Theodore Roosevelt: A Biography

By Henry F. Pringle | Go to book overview

Chapter XIII
LORD OF THE NAVY

THE truth is, Will, complained President-elect McKinley to William Howard Taft after Election Day in 1896, " Roosevelt is always in such a state of mind."1

The appointment of Theodore Roosevelt as Assistant Secretary of the Navy was one of the many perplexities which faced Mr. McKinley. The head of the New York police board was clearly entitled to reward for his valiant services against Bryan, but was it wise to assign him to the Navy Department? The young New Yorker was "in such a state of mind" about so many things. There had been continuous rows in the police board. Perhaps the President-elect had read a recent magazine article in which Roosevelt had hailed "the rugged fighting qualities" without which no nation could "achieve real greatness," and had spoken with scorn of the "timidity of wealth" and its distaste for war. 2 Mr. McKinley may have reflected that timid wealthy men had raised $3,350,000 for his campaign chest. Besides, he was a man of peace and Roosevelt was admittedly a jingo.

"If I can only go out of office. . . with the knowledge that I have done what lay in my power to avert this terrible calamity. . . I shall be the happiest man in the world,"3 McKinley remarked to Cleveland on the night before his inauguration, regarding the Spanish War.

Roosevelt was the avowed opponent of peace, but the pressure calling for his appointment as Assistant Secretary of the Navy was great. Cabot Lodge had gone to Canton, Ohio, where the President-elect discussed policies and expressed the friendliest feeling for his friend, Roosevelt.

"I hope he has no preconceived plans which he would wish to drive through the moment he got in," McKinley said. And Lodge, perhaps with a cough, assured him there was no need for concern on this score. 4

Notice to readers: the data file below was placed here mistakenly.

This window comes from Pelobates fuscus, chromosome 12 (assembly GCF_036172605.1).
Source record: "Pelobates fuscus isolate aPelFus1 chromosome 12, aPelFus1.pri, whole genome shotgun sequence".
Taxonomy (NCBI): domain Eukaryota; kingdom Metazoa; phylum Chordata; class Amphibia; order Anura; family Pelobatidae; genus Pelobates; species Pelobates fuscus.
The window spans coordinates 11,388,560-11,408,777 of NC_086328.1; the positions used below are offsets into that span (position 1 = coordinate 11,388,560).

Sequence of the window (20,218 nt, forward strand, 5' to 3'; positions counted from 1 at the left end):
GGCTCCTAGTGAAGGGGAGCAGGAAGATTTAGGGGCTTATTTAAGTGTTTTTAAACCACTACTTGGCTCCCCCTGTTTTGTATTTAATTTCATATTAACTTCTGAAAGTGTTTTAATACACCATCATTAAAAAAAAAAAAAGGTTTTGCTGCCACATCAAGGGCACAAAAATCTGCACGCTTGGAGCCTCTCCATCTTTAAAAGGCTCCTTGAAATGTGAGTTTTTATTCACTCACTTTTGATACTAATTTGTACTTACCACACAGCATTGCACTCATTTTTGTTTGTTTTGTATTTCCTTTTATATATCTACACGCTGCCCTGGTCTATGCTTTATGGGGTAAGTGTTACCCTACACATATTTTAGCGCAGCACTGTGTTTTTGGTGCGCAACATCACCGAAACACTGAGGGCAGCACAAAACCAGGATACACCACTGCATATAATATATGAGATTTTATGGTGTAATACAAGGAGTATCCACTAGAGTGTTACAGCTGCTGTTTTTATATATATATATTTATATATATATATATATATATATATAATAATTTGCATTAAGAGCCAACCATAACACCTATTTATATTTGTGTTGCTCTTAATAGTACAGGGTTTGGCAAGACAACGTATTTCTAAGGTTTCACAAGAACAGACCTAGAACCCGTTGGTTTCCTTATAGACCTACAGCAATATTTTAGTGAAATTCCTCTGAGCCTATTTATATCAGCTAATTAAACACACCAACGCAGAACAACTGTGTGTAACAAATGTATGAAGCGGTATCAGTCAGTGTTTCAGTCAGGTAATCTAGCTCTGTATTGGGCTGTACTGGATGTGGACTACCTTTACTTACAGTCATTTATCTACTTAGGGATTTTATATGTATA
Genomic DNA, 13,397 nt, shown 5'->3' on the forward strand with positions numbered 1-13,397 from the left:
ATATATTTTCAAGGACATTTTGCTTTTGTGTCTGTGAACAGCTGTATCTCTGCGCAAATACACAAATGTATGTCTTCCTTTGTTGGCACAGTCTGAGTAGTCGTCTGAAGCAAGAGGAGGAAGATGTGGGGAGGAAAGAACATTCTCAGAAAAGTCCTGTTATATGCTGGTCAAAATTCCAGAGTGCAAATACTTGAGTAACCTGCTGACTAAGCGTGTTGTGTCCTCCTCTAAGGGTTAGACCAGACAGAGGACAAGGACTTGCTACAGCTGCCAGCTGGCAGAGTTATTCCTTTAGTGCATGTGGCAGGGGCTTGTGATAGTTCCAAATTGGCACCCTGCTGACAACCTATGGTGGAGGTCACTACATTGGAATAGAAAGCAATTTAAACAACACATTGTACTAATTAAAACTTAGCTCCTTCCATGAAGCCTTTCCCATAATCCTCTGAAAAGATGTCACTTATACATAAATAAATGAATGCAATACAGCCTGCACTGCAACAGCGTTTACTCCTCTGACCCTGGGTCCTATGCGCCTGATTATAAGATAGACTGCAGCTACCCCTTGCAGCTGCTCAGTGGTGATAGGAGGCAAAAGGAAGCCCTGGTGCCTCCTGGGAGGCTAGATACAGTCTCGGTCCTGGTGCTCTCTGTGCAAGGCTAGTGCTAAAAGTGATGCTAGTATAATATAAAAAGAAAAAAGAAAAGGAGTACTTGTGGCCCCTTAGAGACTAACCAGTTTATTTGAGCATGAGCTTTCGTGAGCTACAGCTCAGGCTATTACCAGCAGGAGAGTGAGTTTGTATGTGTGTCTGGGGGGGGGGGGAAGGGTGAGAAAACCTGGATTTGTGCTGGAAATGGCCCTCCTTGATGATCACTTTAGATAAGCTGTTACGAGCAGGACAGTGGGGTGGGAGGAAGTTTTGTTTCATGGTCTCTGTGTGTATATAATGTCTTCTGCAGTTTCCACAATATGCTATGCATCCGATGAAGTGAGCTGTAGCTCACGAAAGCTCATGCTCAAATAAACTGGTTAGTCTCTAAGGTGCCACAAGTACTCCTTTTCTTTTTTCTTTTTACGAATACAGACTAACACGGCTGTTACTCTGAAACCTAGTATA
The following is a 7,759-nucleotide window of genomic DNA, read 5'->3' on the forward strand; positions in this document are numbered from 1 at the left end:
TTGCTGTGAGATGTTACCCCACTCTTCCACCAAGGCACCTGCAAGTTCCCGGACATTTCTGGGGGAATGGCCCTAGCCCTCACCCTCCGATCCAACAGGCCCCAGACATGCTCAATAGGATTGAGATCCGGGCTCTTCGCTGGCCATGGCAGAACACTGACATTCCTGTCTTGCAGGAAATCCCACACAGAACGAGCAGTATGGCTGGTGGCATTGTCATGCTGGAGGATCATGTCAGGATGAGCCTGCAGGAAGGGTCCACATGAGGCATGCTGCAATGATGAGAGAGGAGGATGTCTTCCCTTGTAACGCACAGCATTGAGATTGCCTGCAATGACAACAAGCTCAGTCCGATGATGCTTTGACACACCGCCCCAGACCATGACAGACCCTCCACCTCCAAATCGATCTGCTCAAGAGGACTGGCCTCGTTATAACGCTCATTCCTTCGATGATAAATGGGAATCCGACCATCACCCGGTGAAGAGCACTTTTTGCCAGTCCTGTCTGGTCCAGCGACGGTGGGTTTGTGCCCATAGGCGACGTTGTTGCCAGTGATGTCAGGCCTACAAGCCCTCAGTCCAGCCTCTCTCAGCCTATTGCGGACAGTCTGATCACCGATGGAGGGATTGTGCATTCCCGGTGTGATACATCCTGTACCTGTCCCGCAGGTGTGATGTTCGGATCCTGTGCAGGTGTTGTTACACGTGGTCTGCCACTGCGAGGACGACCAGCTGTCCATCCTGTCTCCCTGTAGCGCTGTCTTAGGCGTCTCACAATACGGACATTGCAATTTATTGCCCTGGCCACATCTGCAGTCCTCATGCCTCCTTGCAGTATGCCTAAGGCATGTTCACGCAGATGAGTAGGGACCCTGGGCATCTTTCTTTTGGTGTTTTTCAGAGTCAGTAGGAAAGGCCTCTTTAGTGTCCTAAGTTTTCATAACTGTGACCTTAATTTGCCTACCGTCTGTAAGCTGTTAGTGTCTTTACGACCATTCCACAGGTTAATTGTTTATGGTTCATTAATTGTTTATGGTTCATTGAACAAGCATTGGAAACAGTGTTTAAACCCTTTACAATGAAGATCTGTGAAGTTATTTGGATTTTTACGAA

____________________

Butt ArchieOp. cit., Vol. II, p. 441.

Works, Vol. XIII, pp. 177-78.

3
Rhodes J. F., The McKinley and Roosevelt Administration, p. 41.
4
Lodge H. C.,Op. cit., Vol. I , p. 241.

-165-

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Theodore Roosevelt: A Biography
Table of contents

Table of contents

  • Title Page iii
  • Foreword vii
  • Contents ix
  • Illustrations xi
  • Book I 1
  • Chapter I - Teedie 3
  • Chapter II - Growth 16
  • Chapter III - Thou Goddess, Indifference! 26
  • Chapter IV - Alice Lee 40
  • Chapter V - Butter and Jam 54
  • Chapter VI - I Rose like a Rocket 65
  • Chapter VII - Practical Politician 79
  • Chapter VIII - Gentleman Cowhand 92
  • Chapter IX - The Years Between 106
  • Chapter X - A Job Once More 120
  • Chapter XI - Sword of Righteousness 132
  • Chapter XII - The Nation in Peril 152
  • Chapter XIII - Lord of the Navy 165
  • Chapter XIV - A Bully Fight 181
  • Chapter XV - Reward for a Hero 201
  • Chapter XVI - Yearnings and Consummation 216
  • Book II 235
  • Chapter I - Middle of the Road 237
  • Chapter II - The First Attack 251
  • Chapter III - The Rights of Labor 264
  • Chapter IV - The Big Stick 279
  • Chapter V - Setting for a Melodrama 301
  • Chapter VI - I Took Panama 315
  • Chapter VII - Trimming Sail 339
  • Chapter VIII - The Imperial Years Begin 359
  • Chapter IX - Imperial Years 372
  • Chapter X - The Japanese Menace 398
  • Chapter XI - Malefactors of Great Wealth 413
  • Chapter XII - The Wicked Speculators 432
  • Chaper XIII - Substantial Justice 446
  • Chapter XIV - Handing Down the Law 465
  • Chapter XV - End of the Reign 476
  • Book III 495
  • Chapter I - The First Error 497
  • Chapter II - Among the Kings 508
  • Chapter III - Return Triumphant 525
  • Chapter IV - True Democracy 540
  • Chapter V - Battling for the Lord 553
  • Chapter VI - Drums of War 572
  • Chapter VII - The Final Blow 589
  • Appendix 605
  • Bibliography 607
  • Index 613
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